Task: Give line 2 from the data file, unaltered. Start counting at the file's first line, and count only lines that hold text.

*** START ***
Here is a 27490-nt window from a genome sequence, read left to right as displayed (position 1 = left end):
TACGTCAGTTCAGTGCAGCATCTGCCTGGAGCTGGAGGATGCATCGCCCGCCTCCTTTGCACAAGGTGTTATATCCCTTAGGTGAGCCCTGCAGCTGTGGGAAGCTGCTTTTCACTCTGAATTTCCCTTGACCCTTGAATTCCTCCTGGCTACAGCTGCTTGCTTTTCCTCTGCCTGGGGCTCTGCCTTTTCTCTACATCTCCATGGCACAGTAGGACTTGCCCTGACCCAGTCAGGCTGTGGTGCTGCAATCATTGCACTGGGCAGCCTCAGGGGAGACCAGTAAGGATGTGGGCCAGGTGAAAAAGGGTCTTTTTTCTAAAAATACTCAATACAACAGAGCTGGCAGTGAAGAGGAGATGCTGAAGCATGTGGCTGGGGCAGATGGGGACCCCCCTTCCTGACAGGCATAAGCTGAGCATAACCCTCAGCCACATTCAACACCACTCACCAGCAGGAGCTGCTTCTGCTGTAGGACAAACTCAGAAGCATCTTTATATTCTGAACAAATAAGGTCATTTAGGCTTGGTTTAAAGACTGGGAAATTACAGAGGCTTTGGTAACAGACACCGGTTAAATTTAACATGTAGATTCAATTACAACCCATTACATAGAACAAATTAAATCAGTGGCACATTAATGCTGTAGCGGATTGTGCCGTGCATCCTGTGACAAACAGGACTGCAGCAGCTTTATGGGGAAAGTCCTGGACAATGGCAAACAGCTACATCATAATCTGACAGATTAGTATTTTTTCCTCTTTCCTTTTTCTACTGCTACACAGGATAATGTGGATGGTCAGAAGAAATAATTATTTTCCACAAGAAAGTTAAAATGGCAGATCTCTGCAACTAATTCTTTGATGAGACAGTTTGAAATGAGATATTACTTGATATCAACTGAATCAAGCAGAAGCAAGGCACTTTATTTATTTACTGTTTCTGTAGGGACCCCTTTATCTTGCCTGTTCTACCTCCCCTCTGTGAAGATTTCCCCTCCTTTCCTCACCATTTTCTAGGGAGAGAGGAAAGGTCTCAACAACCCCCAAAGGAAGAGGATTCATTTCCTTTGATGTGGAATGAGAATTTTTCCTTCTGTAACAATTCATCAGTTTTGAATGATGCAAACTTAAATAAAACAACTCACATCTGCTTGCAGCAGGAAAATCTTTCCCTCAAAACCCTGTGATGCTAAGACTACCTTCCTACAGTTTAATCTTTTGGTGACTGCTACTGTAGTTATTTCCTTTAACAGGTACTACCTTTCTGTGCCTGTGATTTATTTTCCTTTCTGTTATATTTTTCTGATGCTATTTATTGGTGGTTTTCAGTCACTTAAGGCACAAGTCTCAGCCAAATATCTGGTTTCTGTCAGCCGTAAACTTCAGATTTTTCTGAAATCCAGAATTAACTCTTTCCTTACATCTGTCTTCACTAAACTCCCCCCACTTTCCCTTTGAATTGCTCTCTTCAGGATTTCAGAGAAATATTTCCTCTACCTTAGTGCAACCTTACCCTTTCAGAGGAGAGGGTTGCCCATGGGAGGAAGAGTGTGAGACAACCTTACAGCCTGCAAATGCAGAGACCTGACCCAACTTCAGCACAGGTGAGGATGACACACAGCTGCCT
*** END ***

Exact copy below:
TACGTCAGTTCAGTGCAGCATCTGCCTGGAGCTGGAGGATGCATCGCCCGCCTCCTTTGCACAAGGTGTTATATCCCTTAGGTGAGCCCTGCAGCTGTGGGAAGCTGCTTTTCACTCTGAATTTCCCTTGACCCTTGAATTCCTCCTGGCTACAGCTGCTTGCTTTTCCTCTGCCTGGGGCTCTGCCTTTTCTCTACATCTCCATGGCACAGTAGGACTTGCCCTGACCCAGTCAGGCTGTGGTGCTGCAATCATTGCACTGGGCAGCCTCAGGGGAGACCAGTAAGGATGTGGGCCAGGTGAAAAAGGGTCTTTTTTCTAAAAATACTCAATACAACAGAGCTGGCAGTGAAGAGGAGATGCTGAAGCATGTGGCTGGGGCAGATGGGGACCCCCCTTCCTGACAGGCATAAGCTGAGCATAACCCTCAGCCACATTCAACACCACTCACCAGCAGGAGCTGCTTCTGCTGTAGGACAAACTCAGAAGCATCTTTATATTCTGAACAAATAAGGTCATTTAGGCTTGGTTTAAAGACTGGGAAATTACAGAGGCTTTGGTAACAGACACCGGTTAAATTTAACATGTAGATTCAATTACAACCCATTACATAGAACAAATTAAATCAGTGGCACATTAATGCTGTAGCGGATTGTGCCGTGCATCCTGTGACAAACAGGACTGCAGCAGCTTTATGGGGAAAGTCCTGGACAATGGCAAACAGCTACATCATAATCTGACAGATTAGTATTTTTTCCTCTTTCCTTTTTCTACTGCTACACAGGATAATGTGGATGGTCAGAAGAAATAATTATTTTCCACAAGAAAGTTAAAATGGCAGATCTCTGCAACTAATTCTTTGATGAGACAGTTTGAAATGAGATATTACTTGATATCAACTGAATCAAGCAGAAGCAAGGCACTTTATTTATTTACTGTTTCTGTAGGGACCCCTTTATCTTGCCTGTTCTACCTCCCCTCTGTGAAGATTTCCCCTCCTTTCCTCACCATTTTCTAGGGAGAGAGGAAAGGTCTCAACAACCCCCAAAGGAAGAGGATTCATTTCCTTTGATGTGGAATGAGAATTTTTCCTTCTGTAACAATTCATCAGTTTTGAATGATGCAAACTTAAATAAAACAACTCACATCTGCTTGCAGCAGGAAAATCTTTCCCTCAAAACCCTGTGATGCTAAGACTACCTTCCTACAGTTTAATCTTTTGGTGACTGCTACTGTAGTTATTTCCTTTAACAGGTACTACCTTTCTGTGCCTGTGATTTATTTTCCTTTCTGTTATATTTTTCTGATGCTATTTATTGGTGGTTTTCAGTCACTTAAGGCACAAGTCTCAGCCAAATATCTGGTTTCTGTCAGCCGTAAACTTCAGATTTTTCTGAAATCCAGAATTAACTCTTTCCTTACATCTGTCTTCACTAAACTCCCCCCACTTTCCCTTTGAATTGCTCTCTTCAGGATTTCAGAGAAATATTTCCTCTACCTTAGTGCAACCTTACCCTTTCAGAGGAGAGGGTTGCCCATGGGAGGAAGAGTGTGAGACAACCTTACAGCCTGCAAATGCAGAGACCTGACCCAACTTCAGCACAGGTGAGGATGACACACAGCTGCCT